Conservative Activists Show Support for Immigration Reform
Many hold the common misconception that conservatives and Republicans oppose immigration reform, but on Wednesday a number of conservative activists held a public conference call to discuss their support for changing American policy. Grover Norquist, the president of Americans for Tax Reform, which asks candidates to sign its famed “no new taxes” pledge, led a call which included Sal Russo, a co-founder of Tea Party Express, and Al Cardenas, the chairman of the American Conservative Union. They urged the House to produce immigration reform legislation and criticized the President’s threats to use Executive actions to rework Federal policies. Also on Wednesday, Americans for Tax Reform, the Tea Party Express, and the Partnership for a New American Economy released a report on Tea Partiers’ views on immigration reform. Approximately 71 percent of respondents said it was important that Congress act on the issue this year. Over 84 percent agreed with the statement, “It’s better to have a deal between the President and Congress that fixes the system, secures the border and restores the rule of law”. Only 7.2 percent said they preferred “the current system”.
Senate Democrats Unsure About President’s Judicial Nominee
The Senate Democrats and the President try to work in concert as much as possible, but the lawmakers might blackball one of his judicial nominees. Earlier this week, the Senate Judiciary Committee held a hearing to assess Judge Michael Boggs for the Federal bench in Georgia, but Democrats were concerned about his views on abortion, gay marriage, and his vote to keep the Confederate flag as part of the Georgia state flag. Some have note decided whether to vote in favor of advancing his nomination. For instance, according to National Journal, Senator Richard Blumenthal of Rhode Island said, “I have serious concerns about some of the actions and statements he has sought to disavow or disclaim”. He said he was still reviewing the judge’s record. Even Senate Majority Leader Harry Reid has indicated his is not yet satisfied with Boggs, and he has not said whether he would bring the nomination up for a vote, if the Committee advances it. The Obama Administration has reiterated its support for the nominee despite the Senate Democrats’ dubious response.
Tax-Extender Legislation May Advance With or Without Amendments
By tradition, the Senate allows its Members to offer unlimited amendments to bills, which is an important way minority Senators can influence the process. However, in recent years, Senate Majority Leader Harry Reid has frequently locked down on the process, refusing to let Republicans offer amendments. In retaliation, the GOP often objects to advancing the bills. For example, this happened recently to an energy efficiency bill. However, the Senate has been working on a bill extending a variety of tax breaks, and the Republicans might agree to advance it even if Senator Reid opposes amendments. Senator John Thune of South Dakota, the Chairman of the Senate Republican Conference, conceded that it wasn’t a sure bet that the Republicans would advance the bill but also said, “I wouldn’t necessarily guarantee that it’s gonna turn out the same way that the energy [efficiency] cloture vote did.” The bill contains a number of popular provisions, and some conservative groups like Americans for Tax Reform support it.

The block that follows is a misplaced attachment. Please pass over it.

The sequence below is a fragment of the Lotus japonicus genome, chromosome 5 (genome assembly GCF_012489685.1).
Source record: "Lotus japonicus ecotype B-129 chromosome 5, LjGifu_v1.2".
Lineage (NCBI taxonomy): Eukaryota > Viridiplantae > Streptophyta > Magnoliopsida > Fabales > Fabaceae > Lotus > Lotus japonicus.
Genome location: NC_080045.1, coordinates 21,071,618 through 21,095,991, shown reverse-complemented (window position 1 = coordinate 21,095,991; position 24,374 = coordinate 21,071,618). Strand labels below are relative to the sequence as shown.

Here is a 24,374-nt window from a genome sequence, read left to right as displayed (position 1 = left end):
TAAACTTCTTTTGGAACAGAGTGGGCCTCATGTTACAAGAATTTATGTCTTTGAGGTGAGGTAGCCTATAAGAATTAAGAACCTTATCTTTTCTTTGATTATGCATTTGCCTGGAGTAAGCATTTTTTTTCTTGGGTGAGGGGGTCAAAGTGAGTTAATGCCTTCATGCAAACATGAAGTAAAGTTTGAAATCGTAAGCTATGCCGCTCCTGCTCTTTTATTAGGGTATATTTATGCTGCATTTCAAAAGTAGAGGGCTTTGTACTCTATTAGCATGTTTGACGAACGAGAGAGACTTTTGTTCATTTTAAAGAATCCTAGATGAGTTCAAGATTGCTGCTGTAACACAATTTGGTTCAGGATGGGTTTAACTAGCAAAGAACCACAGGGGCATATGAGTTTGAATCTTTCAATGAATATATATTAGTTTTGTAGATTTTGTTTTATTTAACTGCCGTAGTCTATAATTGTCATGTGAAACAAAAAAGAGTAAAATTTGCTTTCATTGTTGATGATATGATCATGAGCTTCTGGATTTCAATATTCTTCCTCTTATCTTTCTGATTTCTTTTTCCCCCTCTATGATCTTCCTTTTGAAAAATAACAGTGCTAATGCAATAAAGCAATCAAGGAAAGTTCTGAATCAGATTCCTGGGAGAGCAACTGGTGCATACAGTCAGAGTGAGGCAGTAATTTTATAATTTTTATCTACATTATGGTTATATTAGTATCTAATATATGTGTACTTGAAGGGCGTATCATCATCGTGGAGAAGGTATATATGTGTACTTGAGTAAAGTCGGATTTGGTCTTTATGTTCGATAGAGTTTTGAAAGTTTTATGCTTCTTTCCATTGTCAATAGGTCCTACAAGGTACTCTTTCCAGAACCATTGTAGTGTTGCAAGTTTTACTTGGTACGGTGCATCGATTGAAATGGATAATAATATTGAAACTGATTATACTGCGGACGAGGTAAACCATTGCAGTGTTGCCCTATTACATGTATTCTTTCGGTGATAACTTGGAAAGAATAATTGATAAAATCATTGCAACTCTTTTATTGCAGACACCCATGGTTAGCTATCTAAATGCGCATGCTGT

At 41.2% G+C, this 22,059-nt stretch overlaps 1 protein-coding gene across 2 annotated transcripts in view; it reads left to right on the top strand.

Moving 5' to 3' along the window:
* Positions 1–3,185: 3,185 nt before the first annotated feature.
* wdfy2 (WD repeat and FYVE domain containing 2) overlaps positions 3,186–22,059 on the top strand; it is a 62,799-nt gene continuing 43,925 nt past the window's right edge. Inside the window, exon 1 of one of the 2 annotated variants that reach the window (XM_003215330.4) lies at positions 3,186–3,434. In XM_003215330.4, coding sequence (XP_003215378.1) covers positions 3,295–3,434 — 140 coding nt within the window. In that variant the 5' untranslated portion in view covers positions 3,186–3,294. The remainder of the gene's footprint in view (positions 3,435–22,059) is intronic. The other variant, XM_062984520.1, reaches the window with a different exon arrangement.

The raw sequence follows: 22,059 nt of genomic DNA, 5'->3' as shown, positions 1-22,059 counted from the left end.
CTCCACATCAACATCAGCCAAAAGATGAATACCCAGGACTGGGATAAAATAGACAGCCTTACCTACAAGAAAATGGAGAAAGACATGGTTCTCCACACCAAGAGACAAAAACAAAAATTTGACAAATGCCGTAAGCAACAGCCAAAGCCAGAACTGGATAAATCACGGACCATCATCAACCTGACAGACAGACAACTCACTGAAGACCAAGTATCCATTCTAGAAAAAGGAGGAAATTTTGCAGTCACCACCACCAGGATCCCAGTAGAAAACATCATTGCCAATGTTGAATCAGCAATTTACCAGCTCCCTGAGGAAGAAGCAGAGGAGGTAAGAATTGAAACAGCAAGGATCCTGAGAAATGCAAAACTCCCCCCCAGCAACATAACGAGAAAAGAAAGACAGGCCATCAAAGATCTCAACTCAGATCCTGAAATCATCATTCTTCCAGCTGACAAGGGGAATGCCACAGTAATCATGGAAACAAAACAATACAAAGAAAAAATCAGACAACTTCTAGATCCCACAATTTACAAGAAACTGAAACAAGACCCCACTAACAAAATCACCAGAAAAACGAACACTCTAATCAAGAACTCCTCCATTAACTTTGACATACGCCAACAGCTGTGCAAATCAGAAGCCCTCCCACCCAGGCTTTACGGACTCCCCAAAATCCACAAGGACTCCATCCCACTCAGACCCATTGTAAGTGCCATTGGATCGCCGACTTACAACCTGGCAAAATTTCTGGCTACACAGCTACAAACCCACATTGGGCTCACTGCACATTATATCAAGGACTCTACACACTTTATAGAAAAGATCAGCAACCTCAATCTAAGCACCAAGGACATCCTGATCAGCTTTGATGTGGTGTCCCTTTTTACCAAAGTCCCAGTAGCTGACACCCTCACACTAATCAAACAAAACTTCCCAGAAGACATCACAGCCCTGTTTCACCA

Examining Support for Democratic Party Across South
The American South has become a strong base of support for the Republican Party at the Federal level, but once you shift to the state level, the picture varies from place to place. Washington Post writer Aaron Blake tried to measure the relative support for Democrats at the state level by compiling what he calls the “Democratic Tradition Score”. To calculate the score, he factored in party identification and whether the Democrats controlled a state’s U.S. Senate seats, governor’s mansion, and legislature. He also compared it to the percentage of people who supported President Obama in the last election—and the results might surprise some. For instance, among Southern states, the President had one of his best showings in South Carolina, but it had the fourth lowest Democratic Tradition Score. “The takeaway: Not all red Southern states are created equal. Some of them have been significantly more hesitant to hand their state legislatures, congressional and statewide offices to Republicans — even as they vote just as Republican (or more) in presidential races”, Blake writes.
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